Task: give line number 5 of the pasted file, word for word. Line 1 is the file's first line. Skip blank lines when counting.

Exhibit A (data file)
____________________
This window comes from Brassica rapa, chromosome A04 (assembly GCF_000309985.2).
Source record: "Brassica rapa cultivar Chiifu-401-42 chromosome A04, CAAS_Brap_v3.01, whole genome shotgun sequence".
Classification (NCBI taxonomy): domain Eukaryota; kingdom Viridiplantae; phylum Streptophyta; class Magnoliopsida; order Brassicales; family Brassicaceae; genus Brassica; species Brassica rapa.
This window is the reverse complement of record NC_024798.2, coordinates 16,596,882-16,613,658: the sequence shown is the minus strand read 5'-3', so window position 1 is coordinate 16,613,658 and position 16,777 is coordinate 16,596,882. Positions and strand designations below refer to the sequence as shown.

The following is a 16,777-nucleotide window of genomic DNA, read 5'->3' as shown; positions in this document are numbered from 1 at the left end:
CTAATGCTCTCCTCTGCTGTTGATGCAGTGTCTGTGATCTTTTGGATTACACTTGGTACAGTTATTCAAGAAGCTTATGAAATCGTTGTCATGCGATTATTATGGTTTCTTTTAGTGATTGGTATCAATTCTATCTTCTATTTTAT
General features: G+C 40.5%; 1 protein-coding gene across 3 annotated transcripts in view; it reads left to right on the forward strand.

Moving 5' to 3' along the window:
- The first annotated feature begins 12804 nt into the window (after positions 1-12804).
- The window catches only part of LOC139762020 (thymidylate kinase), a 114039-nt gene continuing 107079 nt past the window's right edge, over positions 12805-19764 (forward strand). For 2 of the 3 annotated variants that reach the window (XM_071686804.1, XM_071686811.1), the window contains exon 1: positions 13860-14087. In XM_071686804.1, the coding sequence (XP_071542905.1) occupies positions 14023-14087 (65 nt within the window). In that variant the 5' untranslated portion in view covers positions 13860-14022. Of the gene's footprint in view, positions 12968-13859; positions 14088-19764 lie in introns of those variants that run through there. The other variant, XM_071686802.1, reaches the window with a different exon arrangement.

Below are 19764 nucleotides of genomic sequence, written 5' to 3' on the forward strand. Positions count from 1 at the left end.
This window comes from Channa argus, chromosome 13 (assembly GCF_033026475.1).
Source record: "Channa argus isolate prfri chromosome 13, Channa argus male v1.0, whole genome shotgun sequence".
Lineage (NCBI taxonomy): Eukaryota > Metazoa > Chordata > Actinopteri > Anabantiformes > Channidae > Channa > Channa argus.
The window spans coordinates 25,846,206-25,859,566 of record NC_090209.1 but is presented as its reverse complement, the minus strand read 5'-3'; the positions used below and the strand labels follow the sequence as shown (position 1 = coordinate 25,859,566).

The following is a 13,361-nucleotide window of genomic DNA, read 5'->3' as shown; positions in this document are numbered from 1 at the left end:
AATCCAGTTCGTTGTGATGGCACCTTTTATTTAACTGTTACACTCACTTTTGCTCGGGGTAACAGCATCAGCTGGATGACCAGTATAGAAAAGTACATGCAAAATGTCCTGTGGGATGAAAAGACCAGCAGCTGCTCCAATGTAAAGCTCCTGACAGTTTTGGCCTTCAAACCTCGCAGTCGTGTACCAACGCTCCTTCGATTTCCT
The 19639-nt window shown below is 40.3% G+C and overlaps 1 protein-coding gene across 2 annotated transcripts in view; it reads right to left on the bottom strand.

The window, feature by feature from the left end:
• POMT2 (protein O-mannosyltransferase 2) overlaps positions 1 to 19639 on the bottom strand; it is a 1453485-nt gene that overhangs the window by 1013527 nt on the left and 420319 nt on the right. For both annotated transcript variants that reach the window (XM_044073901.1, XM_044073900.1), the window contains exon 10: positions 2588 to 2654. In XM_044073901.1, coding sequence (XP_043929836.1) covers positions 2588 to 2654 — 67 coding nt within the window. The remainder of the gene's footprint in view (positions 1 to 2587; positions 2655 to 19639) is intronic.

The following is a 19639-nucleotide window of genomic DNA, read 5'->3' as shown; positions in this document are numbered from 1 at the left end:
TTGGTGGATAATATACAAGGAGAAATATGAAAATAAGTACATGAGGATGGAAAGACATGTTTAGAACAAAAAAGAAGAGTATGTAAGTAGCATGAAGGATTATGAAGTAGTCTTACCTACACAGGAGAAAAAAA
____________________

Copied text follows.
The following is a 16,777-nucleotide window of genomic DNA, read 5'->3' as shown; positions in this document are numbered from 1 at the left end: